Dear, dear, Alice,
How can I begin to write and to tell you what a wonderful time I had in Wellesley. I could never express the pleasure I had there, I am so glad I went. The campus the lake, the darling little houses, the insides, at least, of the dormitories, and most of all the opportunity to know you and Anna better have made these four days really wonderful. Our seeing of each other must not stop here, we must go on and know each other always better still, and see something more of each other. Letters will be all very well but not enough and I hope you can come to Princeton sometime.
I had a very nice journey up here. A Smith girl from Springfield sat opposite me, and we discussed all kinds of weighty subjects college versus home education (please excuse my pen, it belongs here) bad versus badly in the phrase I feel badly, proper street dress, she was quite shocked at the way people dressed in New York, their s, you know, quite shocking! During the conversation I remarked on the beauty of the leafless trees. She violently disagreed I suppose now because they were shockingly undressed. She was interesting. I like to rub up against people of different points of view. We disagreed in almost every thing.
Then from Westfield on a Southern woman from Texas sat opposite. It turned out her son was Princeton1908, and at once we developed mutual intersts and subjects for conversation.
So you see I didn't sleep: but the time went quickly and I was glad to talk because otherwise I would have had more time for dreading this visit. Mrs. Peck, however, was so cordial and sweet, called me 'Jessie' at once, so fed me and regaled me, with almost a dinner, that I felt at home at once. She is a charming woman and her daughter, aged twenty-three is very like her, so I foresee a pleasant two days. Whew, it is cold here. The leaves are falling the wind is blowing, and I am sitting with my coat on writing to you with icy hands. Quite a change from sunny golden Wellesley. We are a thousand feet higher than you.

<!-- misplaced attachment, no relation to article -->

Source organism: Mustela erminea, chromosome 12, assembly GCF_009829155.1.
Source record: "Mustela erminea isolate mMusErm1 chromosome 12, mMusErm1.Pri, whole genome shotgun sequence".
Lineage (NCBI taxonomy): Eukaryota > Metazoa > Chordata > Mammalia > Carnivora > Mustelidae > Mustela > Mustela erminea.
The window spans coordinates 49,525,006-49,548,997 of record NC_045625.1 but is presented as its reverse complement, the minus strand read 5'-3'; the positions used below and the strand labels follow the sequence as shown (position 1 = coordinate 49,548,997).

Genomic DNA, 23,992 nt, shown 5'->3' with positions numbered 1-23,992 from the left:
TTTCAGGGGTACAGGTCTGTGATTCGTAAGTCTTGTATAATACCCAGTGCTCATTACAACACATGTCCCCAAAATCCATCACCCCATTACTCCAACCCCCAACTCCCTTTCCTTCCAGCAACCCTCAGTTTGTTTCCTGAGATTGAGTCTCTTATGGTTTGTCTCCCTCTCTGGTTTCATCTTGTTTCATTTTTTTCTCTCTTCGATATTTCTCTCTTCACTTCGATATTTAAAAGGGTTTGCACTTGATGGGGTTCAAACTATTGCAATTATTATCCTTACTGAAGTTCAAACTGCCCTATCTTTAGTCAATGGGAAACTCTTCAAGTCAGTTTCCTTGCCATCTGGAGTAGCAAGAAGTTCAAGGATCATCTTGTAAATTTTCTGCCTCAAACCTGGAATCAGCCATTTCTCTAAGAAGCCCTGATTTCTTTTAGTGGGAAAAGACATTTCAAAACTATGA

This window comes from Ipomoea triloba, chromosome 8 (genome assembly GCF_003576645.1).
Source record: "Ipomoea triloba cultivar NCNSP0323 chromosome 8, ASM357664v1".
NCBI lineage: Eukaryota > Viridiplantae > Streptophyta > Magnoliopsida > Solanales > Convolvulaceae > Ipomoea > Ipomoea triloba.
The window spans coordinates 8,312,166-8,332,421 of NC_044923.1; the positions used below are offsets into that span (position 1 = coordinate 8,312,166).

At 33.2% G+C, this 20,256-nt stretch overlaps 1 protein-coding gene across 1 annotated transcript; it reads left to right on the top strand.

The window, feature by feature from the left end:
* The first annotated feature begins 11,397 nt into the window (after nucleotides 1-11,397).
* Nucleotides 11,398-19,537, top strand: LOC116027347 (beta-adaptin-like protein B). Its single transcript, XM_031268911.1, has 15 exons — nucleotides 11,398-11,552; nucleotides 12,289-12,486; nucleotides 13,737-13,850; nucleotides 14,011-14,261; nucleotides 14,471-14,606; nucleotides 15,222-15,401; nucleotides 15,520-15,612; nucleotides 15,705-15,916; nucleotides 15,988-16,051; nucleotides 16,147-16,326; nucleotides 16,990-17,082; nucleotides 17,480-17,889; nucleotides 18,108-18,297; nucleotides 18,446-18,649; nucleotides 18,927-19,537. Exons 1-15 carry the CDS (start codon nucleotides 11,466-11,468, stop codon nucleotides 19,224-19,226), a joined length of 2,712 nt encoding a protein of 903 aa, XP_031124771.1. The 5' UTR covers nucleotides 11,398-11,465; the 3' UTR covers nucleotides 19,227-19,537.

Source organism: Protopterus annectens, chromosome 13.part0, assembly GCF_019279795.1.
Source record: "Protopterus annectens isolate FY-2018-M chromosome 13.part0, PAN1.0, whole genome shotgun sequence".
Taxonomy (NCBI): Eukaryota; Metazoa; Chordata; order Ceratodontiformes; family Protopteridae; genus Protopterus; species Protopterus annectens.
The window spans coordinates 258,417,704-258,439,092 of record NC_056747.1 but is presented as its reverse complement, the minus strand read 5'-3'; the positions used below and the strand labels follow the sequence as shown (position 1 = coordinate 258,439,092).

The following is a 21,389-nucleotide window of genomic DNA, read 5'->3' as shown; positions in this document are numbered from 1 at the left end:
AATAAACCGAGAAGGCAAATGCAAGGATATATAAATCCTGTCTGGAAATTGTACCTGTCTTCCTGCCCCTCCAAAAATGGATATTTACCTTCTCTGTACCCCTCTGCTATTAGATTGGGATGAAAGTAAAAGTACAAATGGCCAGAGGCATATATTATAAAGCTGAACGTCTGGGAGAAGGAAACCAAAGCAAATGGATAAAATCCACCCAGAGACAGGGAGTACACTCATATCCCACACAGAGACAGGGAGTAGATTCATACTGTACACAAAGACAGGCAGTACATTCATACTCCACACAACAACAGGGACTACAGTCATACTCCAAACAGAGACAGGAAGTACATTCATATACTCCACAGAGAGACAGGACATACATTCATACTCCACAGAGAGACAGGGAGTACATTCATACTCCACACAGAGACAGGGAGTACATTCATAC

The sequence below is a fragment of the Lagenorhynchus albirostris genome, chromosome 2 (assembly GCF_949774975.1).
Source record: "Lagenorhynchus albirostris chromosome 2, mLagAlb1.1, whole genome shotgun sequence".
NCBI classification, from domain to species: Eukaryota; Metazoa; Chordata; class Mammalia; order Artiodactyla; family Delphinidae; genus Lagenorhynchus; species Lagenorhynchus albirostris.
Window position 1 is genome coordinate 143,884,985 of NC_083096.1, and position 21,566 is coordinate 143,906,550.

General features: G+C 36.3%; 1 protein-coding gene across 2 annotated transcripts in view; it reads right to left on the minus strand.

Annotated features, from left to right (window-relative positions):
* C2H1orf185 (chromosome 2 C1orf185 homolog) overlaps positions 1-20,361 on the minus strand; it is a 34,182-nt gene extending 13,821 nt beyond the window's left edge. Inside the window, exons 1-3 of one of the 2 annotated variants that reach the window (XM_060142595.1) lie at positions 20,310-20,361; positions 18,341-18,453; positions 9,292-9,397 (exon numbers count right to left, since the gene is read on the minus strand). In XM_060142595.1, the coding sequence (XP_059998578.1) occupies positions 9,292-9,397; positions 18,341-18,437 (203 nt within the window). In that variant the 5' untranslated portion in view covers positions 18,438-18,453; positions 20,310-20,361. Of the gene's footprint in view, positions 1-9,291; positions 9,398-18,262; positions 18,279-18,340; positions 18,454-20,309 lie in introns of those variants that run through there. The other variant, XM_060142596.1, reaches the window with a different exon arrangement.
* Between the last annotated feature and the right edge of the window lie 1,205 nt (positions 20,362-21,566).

Oh by the way, Alice, what do you suppose I left at your house, not the little pin, which I found, but—let me look once again to be quite sure,—yes I left my Bible, my little testament. Isn't that disgraceful. How could I have done it. And now the trouble is whether to ask you to send it. I suppose since my stay here is so uncertain—I want to leave Thursday—that you had better send it home Isn't that frightful to be Bibleless for three days. I suppose I must take my courage in both hands and ask Mrs. Peck for one. Dear, dear, why was I so careless. My Bible of all things.
Well, I must get ready to go out—and freeze. Give my love to all the Mountain Lake girls and especially to Anna, and remember me to your other splendid friends, Misses Cecil, Hillbourne, Hoyt, Hanford, Jacobs, etc.Oct. 20, 1908.
Jessie Woodrow Wilson